Complex numbers are not real numbers  as in "not a member of the set of numbers on the real line"  but are still none the less actual numbers. You would not be able to do mathematical operations on complex numbers if they were not actually numbers.Last edited by Manga Shoggoth; 20191220 at 09:57 AM.
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20191220, 10:13 AM (ISO 8601)
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Re: How well does relativity hold up under impossible reference frames?
You are not doing math operations. math ops are only defined for real numbers. What you are doing is different ops that have the same name as math ops.
A complex number is a vector (a,b) written in its own nomenclature: a+b𝑖. If you multiple two vectors together, you get the dot product: (a,b)∙(c,d) = ac+bd. But if you multiple two complex numbers together, you get something different:
(a+bi)(c+d𝑖) = acbd+(ad+bc)𝑖
You cannot apply the math operator multiple to complex numbers.How do you keep a fool busy? Turn upside down for answer.
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20191220, 10:30 AM (ISO 8601)
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Re: How well does relativity hold up under impossible reference frames?
So? I can't apply the Log operator to a negative number. By your logic that means that negative numbers are not numbers either.
You are confusing the usage of the word "real". In this sense "real" simply means that set of numbers that encompases Integers, Rational numbers and Irrational numbers.
EDIT: Since I can't link my Maths textbooks (or even find them these days):
An "imaginary number" is a multiple of a quantity called "i" which is defined by the property that i squared equals 1. This is puzzling to most people, because it is hard to imagine any number having a negative square. The result: it is tempting to believe that i doesn't really exist, but is just a convenient mathematical fiction.
This isn't the case. Imaginary numbers do exist. Despite their name, they are not really imaginary at all. (The name dates back to when they were first introduced, before their existence was really understood. At that point in time, people were imagining what it would be like to have a number system that contained square roots of negative numbers, hence the name "imaginary". Eventually it was realized that such a number system does in fact exist, but by then the name had stuck.)
EDIT 2: Fixed the link...Last edited by Manga Shoggoth; 20191220 at 11:44 AM.
Warning: This posting may contain wit, wisdom, pathos, irony, satire, sarcasm and puns. And traces of nut.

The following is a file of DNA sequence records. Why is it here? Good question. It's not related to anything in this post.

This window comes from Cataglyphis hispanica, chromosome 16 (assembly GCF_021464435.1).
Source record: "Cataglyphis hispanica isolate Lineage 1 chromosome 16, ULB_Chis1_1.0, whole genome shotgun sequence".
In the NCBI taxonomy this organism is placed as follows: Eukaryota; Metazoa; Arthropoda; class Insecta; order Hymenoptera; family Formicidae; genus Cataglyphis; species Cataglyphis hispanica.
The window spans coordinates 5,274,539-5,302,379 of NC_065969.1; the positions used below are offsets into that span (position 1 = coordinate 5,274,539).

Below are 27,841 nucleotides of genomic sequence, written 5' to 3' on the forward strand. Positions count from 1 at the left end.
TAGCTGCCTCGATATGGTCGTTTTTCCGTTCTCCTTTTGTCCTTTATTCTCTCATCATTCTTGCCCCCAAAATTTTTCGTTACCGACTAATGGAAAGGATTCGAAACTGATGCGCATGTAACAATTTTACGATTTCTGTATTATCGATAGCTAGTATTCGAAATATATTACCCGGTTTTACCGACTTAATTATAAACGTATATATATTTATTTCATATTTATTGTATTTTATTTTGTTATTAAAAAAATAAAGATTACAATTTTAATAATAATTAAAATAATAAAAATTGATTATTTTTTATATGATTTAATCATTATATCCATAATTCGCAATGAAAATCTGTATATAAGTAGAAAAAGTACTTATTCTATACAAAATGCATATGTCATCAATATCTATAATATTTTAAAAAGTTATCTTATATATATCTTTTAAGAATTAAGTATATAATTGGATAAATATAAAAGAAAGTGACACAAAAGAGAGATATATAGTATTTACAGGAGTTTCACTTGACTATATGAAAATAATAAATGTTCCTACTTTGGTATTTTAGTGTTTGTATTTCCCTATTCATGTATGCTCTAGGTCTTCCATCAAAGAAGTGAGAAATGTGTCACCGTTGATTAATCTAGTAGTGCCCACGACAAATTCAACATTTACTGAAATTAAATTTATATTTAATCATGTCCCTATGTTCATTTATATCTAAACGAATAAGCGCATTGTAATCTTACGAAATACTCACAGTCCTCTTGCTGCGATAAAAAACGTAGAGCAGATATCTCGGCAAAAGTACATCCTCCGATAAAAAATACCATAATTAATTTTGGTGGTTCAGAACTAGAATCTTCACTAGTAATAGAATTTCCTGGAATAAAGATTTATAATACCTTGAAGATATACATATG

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20191220, 10:36 AM (ISO 8601)
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Re: How well does relativity hold up under impossible reference frames?
I am not confusing anything. In modern algebra, a mathematical system is a set of objects that have an associate operation on them. Real numbers and complex numbers are different systems because they have different multiple operations. That means complex "numbers" are not numbers.
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20191220, 10:45 AM (ISO 8601)
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Re: How well does relativity hold up under impossible reference frames?
Funny you should say that  those issues are answered in the three links towards the bottom of the page I quoted.
Real numbers are a subset of the complex number system (where the imaginary component is zero), just as integers, rationals and irrationals are subsets of the "real number" system.Warning: This posting may contain wit, wisdom, pathos, irony, satire, sarcasm and puns. And traces of nut.
"The main skill of a good ruler seems to be not preventing the conflagrations but rather keeping them contained enough they rate more as campfires." Rogar Demonblud
"Hold on just a d*** second. UK has spam callers that try to get you to buy conservatories?!? Even y'alls spammers are higher class than ours!" Peelee

20191220, 11:35 AM (ISO 8601)
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Re: How well does relativity hold up under impossible reference frames?
How do you keep a fool busy? Turn upside down for answer.
˙ɹǝʍsuɐ ɹoɟ uʍop ǝpısdn uɹnʇ ¿ʎsnq ןooɟ ɐ dǝǝʞ noʎ op ʍoɥ

20191220, 12:00 PM (ISO 8601)
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Re: How well does relativity hold up under impossible reference frames?
This is an arguement that literally nobody is making here. Nobody is arguing that Complex Numbers are Real Numbers. We are arguing that complex numbers are numbers.
This is what I was taught in school (starting with ALevel Algebra). This is how we dealt with them when I was doing my Physics Degree. This is what every single online source that I have checked has said.
I suggest that you read section headed "Do complex numbers really form a number system?" (Hopefully I have the link right this time...).Warning: This posting may contain wit, wisdom, pathos, irony, satire, sarcasm and puns. And traces of nut.
"The main skill of a good ruler seems to be not preventing the conflagrations but rather keeping them contained enough they rate more as campfires." Rogar Demonblud
"Hold on just a d*** second. UK has spam callers that try to get you to buy conservatories?!? Even y'alls spammers are higher class than ours!" Peelee